Import of counterfeits should not be treated as minor misdemeanour


​In a January 7 2015 decision, Section 4 of the Valencia Court of Appeal sentenced a defendant responsible for the import of counterfeit components and accessories for PlayStation video games.

The defendant had commissioned in China the manufacture of the counterfeit products seized in order to put them on the market in Spain. According to information provided by the Tax Agency, the defendant was responsible for at least seven previous imports involving the retention of counterfeit products by Customs.

As the defendant was a regular importer, the appeal court held that the reduced penalty included in the Criminal Code did not apply in this case. According to the code, the following cumulative requirements must be fulfilled in order for the mitigating circumstances reduction to apply:

  • The offender must be a minor retailer;
  • The offender has certain characteristics;
  • The offender must receive reduced economic benefit from the offence; and
  • None of the aggravating circumstances set out in Article 276 of the Criminal Code apply.

The appeal court declared that, as the defendant had sold products to the end consumer, it was considered to be a minor retailer. However, the appeal court held that the defendant's characteristics did not fit those needed to create mitigating circumstances which, according to case law and doctrine, are reserved for "people in poverty, often used by criminal organisations, whose actions aim to achieve minimum subsistence incomes".

Further, the appeal court added that a reduced penalty can be imposed in a small-scale retail case of minor significance. Thus, the judgment stated that a "minor retail case of minor significance" is one that can be carried out by an individual person and which involves a number of products or illegal copies seized that can reasonably be transported by a single person. Therefore, the appeal court concluded that the reduced penalty could not be applied in import cases, particularly in the case at hand, where the offender had imported illegal goods from China on several occasions through a company to be distributed in a commercial establishment. Thus, the appeal court declared that the reduced penalty for IP criminal offences did not apply to the importer's activities.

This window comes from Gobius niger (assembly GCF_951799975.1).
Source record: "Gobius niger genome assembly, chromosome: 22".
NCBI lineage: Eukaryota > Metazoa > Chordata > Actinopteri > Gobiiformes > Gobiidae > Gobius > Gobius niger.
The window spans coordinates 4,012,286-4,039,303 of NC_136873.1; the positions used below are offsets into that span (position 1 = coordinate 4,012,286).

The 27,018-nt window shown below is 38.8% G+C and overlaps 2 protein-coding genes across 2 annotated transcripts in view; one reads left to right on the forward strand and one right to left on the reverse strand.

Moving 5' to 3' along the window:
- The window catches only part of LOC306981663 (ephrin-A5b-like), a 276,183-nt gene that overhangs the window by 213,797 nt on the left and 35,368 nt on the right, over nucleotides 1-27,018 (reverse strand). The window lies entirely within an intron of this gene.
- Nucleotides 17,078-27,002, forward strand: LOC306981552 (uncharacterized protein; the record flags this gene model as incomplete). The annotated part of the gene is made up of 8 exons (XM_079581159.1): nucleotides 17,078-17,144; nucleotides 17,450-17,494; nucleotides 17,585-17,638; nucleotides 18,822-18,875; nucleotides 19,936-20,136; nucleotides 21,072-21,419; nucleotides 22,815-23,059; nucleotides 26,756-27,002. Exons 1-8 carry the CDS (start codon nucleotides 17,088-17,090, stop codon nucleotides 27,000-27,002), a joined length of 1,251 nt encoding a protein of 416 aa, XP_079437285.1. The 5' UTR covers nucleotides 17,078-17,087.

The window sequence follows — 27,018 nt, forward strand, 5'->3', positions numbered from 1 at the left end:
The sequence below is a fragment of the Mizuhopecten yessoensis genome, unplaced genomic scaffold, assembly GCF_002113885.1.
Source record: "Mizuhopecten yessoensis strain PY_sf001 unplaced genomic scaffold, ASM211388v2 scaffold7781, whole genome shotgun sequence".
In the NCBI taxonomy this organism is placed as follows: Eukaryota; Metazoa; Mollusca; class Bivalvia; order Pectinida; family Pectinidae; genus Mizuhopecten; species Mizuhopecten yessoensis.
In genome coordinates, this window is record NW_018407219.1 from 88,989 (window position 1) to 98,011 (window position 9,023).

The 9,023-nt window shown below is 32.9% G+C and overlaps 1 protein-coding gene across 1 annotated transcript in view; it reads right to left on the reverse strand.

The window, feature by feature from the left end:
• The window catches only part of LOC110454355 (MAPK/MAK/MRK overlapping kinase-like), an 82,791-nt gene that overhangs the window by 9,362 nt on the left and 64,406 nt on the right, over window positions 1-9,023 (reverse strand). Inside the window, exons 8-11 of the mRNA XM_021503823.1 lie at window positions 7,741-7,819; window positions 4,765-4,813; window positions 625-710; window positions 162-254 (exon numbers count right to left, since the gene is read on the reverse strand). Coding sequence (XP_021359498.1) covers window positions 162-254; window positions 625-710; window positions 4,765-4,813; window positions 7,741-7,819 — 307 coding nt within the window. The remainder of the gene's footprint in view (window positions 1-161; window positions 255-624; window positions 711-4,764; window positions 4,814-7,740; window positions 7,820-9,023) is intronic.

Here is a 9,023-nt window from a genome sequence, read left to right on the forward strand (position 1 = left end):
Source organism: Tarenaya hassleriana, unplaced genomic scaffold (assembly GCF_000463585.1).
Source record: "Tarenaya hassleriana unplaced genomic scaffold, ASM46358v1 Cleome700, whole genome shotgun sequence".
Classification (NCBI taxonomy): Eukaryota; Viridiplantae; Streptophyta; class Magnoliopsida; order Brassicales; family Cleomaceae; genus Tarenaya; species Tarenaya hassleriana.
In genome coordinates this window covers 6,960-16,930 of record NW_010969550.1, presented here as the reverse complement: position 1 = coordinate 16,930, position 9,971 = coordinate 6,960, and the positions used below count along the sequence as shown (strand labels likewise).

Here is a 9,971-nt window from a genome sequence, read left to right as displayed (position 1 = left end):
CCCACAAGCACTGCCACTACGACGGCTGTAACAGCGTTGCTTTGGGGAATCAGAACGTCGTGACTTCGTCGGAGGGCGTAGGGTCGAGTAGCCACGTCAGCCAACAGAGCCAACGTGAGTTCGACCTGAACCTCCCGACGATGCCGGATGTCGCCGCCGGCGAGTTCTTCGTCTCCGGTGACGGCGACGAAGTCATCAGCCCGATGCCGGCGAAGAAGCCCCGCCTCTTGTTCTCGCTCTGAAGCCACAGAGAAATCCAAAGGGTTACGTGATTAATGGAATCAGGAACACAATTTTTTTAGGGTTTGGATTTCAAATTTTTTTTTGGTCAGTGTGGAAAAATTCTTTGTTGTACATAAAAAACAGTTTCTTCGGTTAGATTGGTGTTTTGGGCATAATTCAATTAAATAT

Having confirmed the offence, the appeal court argued that compensation for damages should be calculated from the moment when the infringement could be proved, even though the product had never been commercialised because it was seized by Customs. In this regard, the appeal court reasoned that the mere act of counterfeiting discredits a trademark by making it more common, leading to trademark dilution which may affect market value.

The appeal court considered it appropriate to calculate the amount of damages regarding the number of products seized by the average retail price of the genuine products, taking into account that mere destruction was not enough to repair the damage caused and thus should be considered a cumulative penalty to the criminal sentence.

Elisenda Perelló, Grau & Angulo, Madrid

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